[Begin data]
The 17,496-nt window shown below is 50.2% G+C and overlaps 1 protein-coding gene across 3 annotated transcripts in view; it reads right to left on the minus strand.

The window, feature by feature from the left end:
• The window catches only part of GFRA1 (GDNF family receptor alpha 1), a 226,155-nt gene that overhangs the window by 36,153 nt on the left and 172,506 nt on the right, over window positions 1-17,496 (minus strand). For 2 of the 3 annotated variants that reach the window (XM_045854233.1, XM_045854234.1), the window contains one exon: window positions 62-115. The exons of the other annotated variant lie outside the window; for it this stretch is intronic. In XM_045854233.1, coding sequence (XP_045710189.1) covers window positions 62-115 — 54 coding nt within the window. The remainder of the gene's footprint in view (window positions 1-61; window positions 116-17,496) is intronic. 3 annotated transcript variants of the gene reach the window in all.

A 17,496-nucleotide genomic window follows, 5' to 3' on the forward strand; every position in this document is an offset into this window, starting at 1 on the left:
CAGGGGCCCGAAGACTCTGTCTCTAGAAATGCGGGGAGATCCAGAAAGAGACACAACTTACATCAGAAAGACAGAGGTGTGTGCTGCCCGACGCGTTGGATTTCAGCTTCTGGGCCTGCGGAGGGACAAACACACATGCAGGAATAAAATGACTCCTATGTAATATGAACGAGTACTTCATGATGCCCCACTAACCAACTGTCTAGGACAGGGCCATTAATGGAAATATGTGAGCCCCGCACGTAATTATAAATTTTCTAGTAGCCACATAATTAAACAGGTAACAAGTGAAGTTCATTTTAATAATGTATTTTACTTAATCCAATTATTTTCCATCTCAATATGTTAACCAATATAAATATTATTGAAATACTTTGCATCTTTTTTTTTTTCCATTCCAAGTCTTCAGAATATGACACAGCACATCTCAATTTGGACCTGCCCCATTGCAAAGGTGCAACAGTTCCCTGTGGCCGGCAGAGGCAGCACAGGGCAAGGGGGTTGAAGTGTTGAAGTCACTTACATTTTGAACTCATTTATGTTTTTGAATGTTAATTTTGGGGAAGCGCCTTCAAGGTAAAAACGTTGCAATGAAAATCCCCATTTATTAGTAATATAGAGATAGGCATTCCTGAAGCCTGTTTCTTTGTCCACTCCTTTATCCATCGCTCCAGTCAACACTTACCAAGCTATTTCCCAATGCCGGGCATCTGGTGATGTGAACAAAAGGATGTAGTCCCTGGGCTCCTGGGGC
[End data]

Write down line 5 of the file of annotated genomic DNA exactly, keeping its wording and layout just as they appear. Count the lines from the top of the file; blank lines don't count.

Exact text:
CAGGGGCCCGAAGACTCTGTCTCTAGAAATGCGGGGAGATCCAGAAAGAGACACAACTTACATCAGAAAGACAGAGGTGTGTGCTGCCCGACGCGTTGGATTTCAGCTTCTGGGCCTGCGGAGGGACAAACACACATGCAGGAATAAAATGACTCCTATGTAATATGAACGAGTACTTCATGATGCCCCACTAACCAACTGTCTAGGACAGGGCCATTAATGGAAATATGTGAGCCCCGCACGTAATTATAAATTTTCTAGTAGCCACATAATTAAACAGGTAACAAGTGAAGTTCATTTTAATAATGTATTTTACTTAATCCAATTATTTTCCATCTCAATATGTTAACCAATATAAATATTATTGAAATACTTTGCATCTTTTTTTTTTTCCATTCCAAGTCTTCAGAATATGACACAGCACATCTCAATTTGGACCTGCCCCATTGCAAAGGTGCAACAGTTCCCTGTGGCCGGCAGAGGCAGCACAGGGCAAGGGGGTTGAAGTGTTGAAGTCACTTACATTTTGAACTCATTTATGTTTTTGAATGTTAATTTTGGGGAAGCGCCTTCAAGGTAAAAACGTTGCAATGAAAATCCCCATTTATTAGTAATATAGAGATAGGCATTCCTGAAGCCTGTTTCTTTGTCCACTCCTTTATCCATCGCTCCAGTCAACACTTACCAAGCTATTTCCCAATGCCGGGCATCTGGTGATGTGAACAAAAGGATGTAGTCCCTGGGCTCCTGGGGC